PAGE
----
Actinobaculum suis infections

Actinobaculum (Eubacterium) suis infections

M G COLLETT

Introduction

Actinobaculum (Eubacterium) suis, an organism that is restricted as a pathogen to pigs, causes sporadic outbreaks of peracute to chronic cystitis, ureteritis and pyelonephritis in sows, characterized clinically by the passage of turbid and blood-stained urine.30

The first in-depth study of the organism was performed in Britain less than 50 years ago, despite the fact that the condition had been recognized there for over a century.30 Since then the disease has been reported in North, Central and South America,5, 24, 28, 33 Europe,7, 10, 27, 28, 29 Australia,11 New Zealand,9 Hong Kong23 and Taiwan.39 In South Africa, the organism has been isolated on rare occasions from sows suffering from nephritis and cystitis.12 It is likely that with improved sampling and bacteriological techniques (see below), the organism will be encountered more frequently.

Aetiology

Actinobaculum suis has undergone a number of taxonomic revisions since its first description in 1957.30 Originally Corynebacterium suis, it became Eubacterium suis in 1982.34 Then, comparative 16S rRNA gene sequence analysis led to it being renamed firstly Actinomyces suis20 (which created confusion due to the pre-existing non-official ‘A. suis’, the cause of mammary actinomycosis in pigs — see Actinomyces hyovaginalis infections) and more recently Actinobaculum suis,18 the name used here.

Actinobaculum suis is an obligate anaerobe. The organisms are slender, nonmotile, pleomorphic Gram-positive rods, 0,5 × 1,0–3,0 μm in size, have a beaded appearance and occur singly, in pairs or small clusters.18, 22, 34 It is not acid-fast, neither does it produce spores or exotoxins.18, 29 After 48 hours of incubation, colonies on anaerobic blood agar are up to 3mm in diameter and are white and circular, and often have a slightly raised centre, rather like a fried egg.18 At 96 hours’ incubation, colonies can measure 4 mm in diameter and be extremely flat.25 It is also possible to grow the organism aerobically on urea-enriched medium.31

Epidemiology

Outbreaks of A. suis infections occur sporadically. In an abattoir survey in the USA, A. suis was isolated from 4,7 per cent of sows examined at slaughter,33 while 12 out of 25 sows with a urinary tract infection were positive for A. suis in an investigation in Germany.19 In one investigation on a farm in the USA on which there was an endemic A. suis infection, it was found that 26 per cent of urine samples from pregnant sows were positive but only one of them had evidence of a urinary tract infection.6 In the UK, infection is widespread, and A. suis is believed to be the primary pathogen in 90 per cent of pyelonephritis cases.3, 31 In herds where the infection is endemic, gilt piglets born from carrier sows are infected at birth, while others can acquire the infection and begin excreting A. suis within the first week of life.6 Gilts can also contract the infection if they are in contact with the urine of clinically ill sows.3 Although the organism is rarely isolated from healthy sows,6, 31 it is frequently present in the urine, semen and prepuce of healthy boars.1, 13, 29, 39 Indeed, most young boars over ten weeks of age are carriers of A. suis in their prepuce, probably as a result of contracting the infection from contaminated floors.13, 14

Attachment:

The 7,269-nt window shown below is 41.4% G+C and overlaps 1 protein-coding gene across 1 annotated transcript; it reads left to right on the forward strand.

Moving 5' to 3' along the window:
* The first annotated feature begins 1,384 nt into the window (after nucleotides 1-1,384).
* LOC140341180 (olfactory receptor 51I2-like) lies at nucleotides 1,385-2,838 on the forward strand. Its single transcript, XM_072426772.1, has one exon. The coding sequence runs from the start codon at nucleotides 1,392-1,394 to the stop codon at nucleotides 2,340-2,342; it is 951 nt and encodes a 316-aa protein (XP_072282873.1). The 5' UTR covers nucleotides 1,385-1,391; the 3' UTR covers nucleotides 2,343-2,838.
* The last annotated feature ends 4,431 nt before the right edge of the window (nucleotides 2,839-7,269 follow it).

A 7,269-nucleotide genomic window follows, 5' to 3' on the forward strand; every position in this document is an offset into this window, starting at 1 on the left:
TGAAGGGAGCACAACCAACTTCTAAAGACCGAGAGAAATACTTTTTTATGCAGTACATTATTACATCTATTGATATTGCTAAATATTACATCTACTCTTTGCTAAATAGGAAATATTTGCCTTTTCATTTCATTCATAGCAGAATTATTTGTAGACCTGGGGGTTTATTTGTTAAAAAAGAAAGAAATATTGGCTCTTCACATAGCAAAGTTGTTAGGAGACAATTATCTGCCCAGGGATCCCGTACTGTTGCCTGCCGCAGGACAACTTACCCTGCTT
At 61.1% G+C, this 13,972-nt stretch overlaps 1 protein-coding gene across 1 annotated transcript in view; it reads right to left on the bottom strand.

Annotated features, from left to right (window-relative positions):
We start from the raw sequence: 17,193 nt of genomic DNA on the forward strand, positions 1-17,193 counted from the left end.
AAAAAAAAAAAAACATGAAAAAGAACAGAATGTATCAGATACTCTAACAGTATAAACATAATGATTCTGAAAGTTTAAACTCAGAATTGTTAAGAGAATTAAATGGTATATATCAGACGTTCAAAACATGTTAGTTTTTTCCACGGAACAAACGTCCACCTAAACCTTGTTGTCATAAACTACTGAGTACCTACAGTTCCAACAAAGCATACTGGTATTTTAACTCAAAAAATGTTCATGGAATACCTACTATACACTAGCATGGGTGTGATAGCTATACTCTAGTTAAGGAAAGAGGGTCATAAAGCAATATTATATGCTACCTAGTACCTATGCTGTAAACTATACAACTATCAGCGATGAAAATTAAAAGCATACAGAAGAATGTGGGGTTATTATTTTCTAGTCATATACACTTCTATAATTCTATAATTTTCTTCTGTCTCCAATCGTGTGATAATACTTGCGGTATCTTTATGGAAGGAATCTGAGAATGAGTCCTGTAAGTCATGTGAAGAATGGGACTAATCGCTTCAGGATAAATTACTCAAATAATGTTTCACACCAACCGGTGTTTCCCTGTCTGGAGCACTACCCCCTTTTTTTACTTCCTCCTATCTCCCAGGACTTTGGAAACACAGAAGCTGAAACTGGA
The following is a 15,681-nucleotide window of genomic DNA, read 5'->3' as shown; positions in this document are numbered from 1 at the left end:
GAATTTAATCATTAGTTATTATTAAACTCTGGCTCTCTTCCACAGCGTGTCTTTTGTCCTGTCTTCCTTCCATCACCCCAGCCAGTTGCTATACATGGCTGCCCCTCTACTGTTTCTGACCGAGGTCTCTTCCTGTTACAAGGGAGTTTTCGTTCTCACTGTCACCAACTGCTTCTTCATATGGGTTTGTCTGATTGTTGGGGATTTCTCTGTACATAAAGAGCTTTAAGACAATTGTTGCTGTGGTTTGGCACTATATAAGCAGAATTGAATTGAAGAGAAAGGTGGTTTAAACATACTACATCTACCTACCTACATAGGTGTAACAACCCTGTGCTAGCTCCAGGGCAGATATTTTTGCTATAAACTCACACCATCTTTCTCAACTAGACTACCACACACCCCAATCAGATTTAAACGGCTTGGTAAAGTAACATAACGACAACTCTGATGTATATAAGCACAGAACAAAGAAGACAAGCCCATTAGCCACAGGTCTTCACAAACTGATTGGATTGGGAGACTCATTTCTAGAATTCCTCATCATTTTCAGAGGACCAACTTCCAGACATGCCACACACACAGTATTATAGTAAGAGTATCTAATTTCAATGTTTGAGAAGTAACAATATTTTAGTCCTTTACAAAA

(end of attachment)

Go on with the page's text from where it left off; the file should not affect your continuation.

Despite the above facts, there is evidence that transmission of the disease to sows is venereal since there is, in most cases, a history of service (often by a particular boar) two to four weeks prior to the development of clinical signs; affected sows are usually pregnant.3, 5, 11, 23, 29, 30, 31, 33 After experimental infection, however, the organism disappears within three days in 30 per cent of cases.31

A degree of trauma of the genital tract of sows, inflicted at breeding, is probably necessary for A. suis to gain a foothold and for the infection to establish itself.25 An inadequate water supply and a high incidence of crystalluria are important predisposing factors.37

The organism is very sensitive to oxygen exposure, extreme temperatures and acidic pH. Survival times at room temperature (20°C) and 4°C are 4 and 17 days respectively.6 It can survive on plastic sleeves used in farrowing houses even in the presence of chlorhexidine surgical scrub.6 The bacterium has been found on the soles of footwear and on pen floors.3

Pathogenesis

It is likely that Escherichia coli and other non-specific bacteria initially cause damage to the bladder, enabling subsequent colonization by A. suis.19 Rising oestrogen levels during oestrus in sows can cause a rise in urine pH, producing a suitable environment for A. suis.21 The organism has strong urease activity, and ammonia production may contribute significantly to tissue damage and the consequent inflammatory reaction.5, 17, 22, 31, 33

The pathogenesis of A. suis infection in sows resembles, to some extent, that of Corynebacterium renale in cows. Both organisms initially cause a cystitis followed by haematuria. In ascending infections, the ureters and the kidneys are involved.24, 29, 30 The spread of A. suis from the vagina (where initial infection occurs) to the bladder may be aided by the short and wide urethra of sows and the piliation of the organisms which enables adhesion to urothelium.5, 17, 31 Lesions of the ureterovesical junction may allow...

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